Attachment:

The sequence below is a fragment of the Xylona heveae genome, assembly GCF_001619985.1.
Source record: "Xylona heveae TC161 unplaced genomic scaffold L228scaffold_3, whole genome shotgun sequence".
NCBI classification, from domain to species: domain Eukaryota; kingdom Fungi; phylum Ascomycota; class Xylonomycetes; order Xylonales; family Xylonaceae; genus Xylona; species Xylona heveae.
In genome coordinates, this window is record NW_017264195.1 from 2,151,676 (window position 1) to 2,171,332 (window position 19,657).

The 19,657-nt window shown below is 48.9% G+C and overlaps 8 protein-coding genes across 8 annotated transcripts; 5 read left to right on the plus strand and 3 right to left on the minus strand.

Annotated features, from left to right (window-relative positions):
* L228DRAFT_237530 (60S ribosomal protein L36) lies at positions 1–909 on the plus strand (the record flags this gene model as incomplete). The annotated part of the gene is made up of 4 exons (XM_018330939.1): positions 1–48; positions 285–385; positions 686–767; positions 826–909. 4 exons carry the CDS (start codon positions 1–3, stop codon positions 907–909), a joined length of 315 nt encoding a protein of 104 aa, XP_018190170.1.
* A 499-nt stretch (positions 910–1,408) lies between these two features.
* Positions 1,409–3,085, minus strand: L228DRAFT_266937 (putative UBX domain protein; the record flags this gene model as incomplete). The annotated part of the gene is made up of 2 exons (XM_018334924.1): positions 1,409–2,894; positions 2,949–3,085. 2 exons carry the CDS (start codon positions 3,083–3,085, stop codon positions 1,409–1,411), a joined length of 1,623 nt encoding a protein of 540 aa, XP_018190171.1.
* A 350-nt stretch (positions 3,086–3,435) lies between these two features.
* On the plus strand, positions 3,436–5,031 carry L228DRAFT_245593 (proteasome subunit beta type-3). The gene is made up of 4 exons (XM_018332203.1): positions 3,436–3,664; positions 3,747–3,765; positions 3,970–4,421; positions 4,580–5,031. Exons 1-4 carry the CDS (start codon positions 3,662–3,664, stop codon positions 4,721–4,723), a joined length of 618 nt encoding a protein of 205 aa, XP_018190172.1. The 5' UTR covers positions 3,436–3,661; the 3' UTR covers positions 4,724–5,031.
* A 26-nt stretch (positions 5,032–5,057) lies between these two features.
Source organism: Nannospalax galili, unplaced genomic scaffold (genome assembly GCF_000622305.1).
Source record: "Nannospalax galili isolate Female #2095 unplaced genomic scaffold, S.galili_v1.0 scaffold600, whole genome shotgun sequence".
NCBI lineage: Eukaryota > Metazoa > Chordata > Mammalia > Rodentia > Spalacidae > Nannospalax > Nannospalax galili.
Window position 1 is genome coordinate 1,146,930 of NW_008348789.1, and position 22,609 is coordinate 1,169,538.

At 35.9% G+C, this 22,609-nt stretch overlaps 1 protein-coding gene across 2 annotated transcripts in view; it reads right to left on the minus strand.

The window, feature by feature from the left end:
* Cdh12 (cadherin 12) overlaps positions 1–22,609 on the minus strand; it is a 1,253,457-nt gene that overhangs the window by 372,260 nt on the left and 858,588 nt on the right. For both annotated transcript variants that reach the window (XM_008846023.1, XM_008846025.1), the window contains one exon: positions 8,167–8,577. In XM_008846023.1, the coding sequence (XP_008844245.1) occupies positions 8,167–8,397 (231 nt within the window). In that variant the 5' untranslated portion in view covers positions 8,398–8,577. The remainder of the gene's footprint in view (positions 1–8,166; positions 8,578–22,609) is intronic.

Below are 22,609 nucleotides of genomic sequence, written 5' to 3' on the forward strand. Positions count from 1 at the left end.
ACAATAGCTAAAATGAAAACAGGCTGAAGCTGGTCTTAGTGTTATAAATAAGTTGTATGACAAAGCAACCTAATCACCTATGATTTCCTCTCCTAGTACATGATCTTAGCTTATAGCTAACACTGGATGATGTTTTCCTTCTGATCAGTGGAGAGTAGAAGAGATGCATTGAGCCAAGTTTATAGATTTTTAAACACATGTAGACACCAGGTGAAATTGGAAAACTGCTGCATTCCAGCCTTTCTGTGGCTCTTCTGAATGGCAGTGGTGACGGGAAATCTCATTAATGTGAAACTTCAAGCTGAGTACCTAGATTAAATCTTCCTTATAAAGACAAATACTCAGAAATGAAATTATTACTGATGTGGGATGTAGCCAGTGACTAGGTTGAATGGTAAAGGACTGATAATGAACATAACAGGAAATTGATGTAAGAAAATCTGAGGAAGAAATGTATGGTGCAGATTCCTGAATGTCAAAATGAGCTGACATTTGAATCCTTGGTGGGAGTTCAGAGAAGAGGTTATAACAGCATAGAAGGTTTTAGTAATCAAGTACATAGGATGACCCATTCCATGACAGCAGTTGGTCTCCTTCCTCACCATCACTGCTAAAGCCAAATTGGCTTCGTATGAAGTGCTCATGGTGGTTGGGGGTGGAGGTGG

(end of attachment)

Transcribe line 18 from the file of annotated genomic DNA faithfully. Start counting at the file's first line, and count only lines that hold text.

The window, feature by feature from the left end: